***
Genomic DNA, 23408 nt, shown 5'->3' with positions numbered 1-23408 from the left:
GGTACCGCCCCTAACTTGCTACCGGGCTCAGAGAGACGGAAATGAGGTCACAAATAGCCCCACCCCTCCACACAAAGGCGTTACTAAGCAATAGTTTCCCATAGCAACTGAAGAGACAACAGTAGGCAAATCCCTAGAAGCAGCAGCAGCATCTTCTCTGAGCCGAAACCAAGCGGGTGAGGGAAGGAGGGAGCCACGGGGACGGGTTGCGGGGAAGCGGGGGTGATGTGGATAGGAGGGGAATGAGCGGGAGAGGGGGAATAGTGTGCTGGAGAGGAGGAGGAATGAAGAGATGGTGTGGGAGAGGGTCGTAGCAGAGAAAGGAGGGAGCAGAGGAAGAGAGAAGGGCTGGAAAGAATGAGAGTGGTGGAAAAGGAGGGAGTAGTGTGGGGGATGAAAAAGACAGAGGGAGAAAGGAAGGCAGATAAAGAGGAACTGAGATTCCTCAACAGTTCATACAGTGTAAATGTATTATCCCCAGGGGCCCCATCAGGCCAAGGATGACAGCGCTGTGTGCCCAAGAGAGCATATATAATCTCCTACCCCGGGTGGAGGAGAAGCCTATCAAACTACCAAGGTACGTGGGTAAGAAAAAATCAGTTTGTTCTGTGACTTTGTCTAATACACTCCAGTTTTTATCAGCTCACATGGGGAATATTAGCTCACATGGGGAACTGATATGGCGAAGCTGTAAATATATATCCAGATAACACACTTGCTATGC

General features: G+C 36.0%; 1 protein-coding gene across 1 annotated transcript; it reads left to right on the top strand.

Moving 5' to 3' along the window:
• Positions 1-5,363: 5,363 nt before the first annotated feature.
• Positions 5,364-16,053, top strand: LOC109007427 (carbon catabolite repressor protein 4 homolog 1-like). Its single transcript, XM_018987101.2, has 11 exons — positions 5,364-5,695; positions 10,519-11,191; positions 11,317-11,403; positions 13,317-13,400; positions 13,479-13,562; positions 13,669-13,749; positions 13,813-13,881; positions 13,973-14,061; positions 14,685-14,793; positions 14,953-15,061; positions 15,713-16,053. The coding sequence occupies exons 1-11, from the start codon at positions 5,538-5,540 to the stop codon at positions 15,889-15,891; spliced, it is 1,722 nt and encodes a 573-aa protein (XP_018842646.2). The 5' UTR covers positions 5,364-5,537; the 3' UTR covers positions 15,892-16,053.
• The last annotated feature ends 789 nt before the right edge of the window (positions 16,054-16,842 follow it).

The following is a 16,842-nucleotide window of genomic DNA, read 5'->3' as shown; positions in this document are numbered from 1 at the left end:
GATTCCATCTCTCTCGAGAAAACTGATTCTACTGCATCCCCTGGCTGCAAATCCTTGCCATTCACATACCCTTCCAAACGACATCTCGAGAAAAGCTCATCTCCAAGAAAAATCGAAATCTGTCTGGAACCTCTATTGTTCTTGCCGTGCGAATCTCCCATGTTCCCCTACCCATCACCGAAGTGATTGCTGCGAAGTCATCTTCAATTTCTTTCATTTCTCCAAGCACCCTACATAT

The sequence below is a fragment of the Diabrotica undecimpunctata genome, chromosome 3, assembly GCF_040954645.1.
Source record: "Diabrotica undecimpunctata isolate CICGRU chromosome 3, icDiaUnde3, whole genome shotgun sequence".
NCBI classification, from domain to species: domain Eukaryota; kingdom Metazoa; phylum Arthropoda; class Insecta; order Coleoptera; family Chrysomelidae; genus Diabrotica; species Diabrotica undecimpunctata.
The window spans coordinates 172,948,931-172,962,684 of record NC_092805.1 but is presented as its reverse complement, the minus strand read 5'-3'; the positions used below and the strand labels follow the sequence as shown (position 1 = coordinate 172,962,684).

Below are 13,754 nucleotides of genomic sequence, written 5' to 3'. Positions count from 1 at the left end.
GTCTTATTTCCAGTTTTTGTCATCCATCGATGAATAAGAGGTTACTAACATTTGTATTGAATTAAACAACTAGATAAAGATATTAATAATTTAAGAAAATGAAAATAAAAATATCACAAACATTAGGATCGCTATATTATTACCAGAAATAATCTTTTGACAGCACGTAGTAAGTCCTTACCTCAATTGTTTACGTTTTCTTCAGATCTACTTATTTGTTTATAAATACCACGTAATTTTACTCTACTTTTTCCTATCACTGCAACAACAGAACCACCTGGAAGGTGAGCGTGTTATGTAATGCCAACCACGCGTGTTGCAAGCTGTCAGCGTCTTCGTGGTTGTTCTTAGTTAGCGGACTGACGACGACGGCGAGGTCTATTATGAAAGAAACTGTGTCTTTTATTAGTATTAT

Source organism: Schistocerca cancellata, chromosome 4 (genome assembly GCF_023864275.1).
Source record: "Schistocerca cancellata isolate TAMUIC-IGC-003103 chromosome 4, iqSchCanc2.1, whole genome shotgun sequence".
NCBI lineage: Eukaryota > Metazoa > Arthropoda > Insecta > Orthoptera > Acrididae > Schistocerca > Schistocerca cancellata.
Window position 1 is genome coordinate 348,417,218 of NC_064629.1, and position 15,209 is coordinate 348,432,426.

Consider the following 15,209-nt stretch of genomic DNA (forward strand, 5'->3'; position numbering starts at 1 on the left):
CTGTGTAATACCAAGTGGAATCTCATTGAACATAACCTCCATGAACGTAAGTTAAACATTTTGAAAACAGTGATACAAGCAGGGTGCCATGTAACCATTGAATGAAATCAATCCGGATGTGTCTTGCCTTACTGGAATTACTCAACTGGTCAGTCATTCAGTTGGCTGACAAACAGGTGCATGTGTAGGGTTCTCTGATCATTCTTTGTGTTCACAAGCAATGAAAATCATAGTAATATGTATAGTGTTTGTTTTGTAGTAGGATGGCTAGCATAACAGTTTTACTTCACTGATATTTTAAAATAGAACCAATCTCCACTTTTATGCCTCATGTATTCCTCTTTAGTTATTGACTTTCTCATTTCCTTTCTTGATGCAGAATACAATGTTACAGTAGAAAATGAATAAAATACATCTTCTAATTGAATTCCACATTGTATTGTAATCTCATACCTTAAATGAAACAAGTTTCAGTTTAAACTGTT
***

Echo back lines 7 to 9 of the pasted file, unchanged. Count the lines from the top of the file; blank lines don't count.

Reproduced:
• The last annotated feature ends 789 nt before the right edge of the window (positions 16,054-16,842 follow it).

The following is a 16,842-nucleotide window of genomic DNA, read 5'->3' as shown; positions in this document are numbered from 1 at the left end:
GATTCCATCTCTCTCGAGAAAACTGATTCTACTGCATCCCCTGGCTGCAAATCCTTGCCATTCACATACCCTTCCAAACGACATCTCGAGAAAAGCTCATCTCCAAGAAAAATCGAAATCTGTCTGGAACCTCTATTGTTCTTGCCGTGCGAATCTCCCATGTTCCCCTACCCATCACCGAAGTGATTGCTGCGAAGTCATCTTCAATTTCTTTCATTTCTCCAAGCACCCTACATAT